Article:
The messengers began in Fresno, rode northwest stopping several times along the way to deliver or capture new mail, and on into San Francisco. B.J. Treat owned the first 20 mile leg out of Fresno. W.B. Atwater was charged with summiting Pacheco Pass, a climb of over 1,300 feet, and so had the shortest leg at 15 miles. The trip was completed by C.S. Shaffer who rode 30 miles from Menlo Park into SF, picked up return mail and rode immediately back to Menlo Park for 60 miles round trip. He was regarded as a “particularly good rider.” Except for the relay into and out of San Francisco each rider was to remain at the northern end of his route until receiving mail for the southward run. A rider having an accident or delay was instructed to continue, on foot if necessary. The awaiting rider, after a reasonable delay, was to ride out to meet him.

The mail route ended “almost as quickly as it began,” writes McMurtry, when the strikes collapsed. To commemorate the 120th anniversary of this epic ride, Mission Bicycle is selling the “Mail By Messenger” patch – a replica of the original stamp for the route, which misspelled San Francisco on its first printing.


Filed under: Article, Living
Categories: Eco Buzz

Weed-sniffing dogs join the fight against invasive species

Gristmill - Thu, 2014-07-17 18:18

There aren’t a lot of career options for dogs. Basically they’ve been limited to law enforcement, imperial transport, and designated hitter — until now. A crack team of canines is on the hunt for invasive species.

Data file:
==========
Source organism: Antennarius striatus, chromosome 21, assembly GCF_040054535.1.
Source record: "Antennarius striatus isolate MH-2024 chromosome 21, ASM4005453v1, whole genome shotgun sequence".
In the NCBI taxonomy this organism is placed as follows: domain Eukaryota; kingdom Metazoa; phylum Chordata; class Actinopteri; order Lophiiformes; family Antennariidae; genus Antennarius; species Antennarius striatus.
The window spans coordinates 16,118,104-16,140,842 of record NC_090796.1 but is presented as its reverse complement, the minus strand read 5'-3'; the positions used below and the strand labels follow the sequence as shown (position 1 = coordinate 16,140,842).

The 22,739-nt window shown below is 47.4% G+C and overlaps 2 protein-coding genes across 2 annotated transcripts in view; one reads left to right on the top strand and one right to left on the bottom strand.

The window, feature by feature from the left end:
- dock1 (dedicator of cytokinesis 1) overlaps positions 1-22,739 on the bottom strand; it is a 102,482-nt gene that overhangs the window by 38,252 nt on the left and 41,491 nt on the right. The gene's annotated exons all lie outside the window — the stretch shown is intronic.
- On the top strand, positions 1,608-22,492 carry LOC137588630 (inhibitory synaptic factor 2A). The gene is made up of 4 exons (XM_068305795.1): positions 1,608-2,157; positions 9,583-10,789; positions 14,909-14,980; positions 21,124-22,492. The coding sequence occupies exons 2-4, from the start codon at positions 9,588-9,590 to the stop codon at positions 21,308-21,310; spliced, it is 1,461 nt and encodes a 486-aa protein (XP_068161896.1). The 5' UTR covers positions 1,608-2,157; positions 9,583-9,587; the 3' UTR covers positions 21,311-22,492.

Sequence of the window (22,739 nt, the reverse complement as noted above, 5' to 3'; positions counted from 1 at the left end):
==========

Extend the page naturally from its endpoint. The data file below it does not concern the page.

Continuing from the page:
The dogs, which are equipped with GPS units because we live in the future, search the countryside looking for invasive weeds, snails, and, for the lucky dogs, scat. Under the auspices of the Montana nonprofit Working Dogs for Conservation, it’s a career that combines two of a dog’s favorite things: wandering about and smelling poop.

Jodi Helmer at Takepart has the rest of the tail (ahem):

Seamus was trained to sniff out Dyer’s woad, a noxious weed that takes over rangeland, choking out native plants that are an important source of food and habitat for wildlife.

The dog often works off-leash, crisscrossing quadrants of the park until he picks up the scent of Dyer’s woad. When he stops, the GPS in his bright orange doggy backpack marks the location of the invasive weed. [His handler, Aimee] Hurt also makes note of the coordinates and will return to spray the plant. …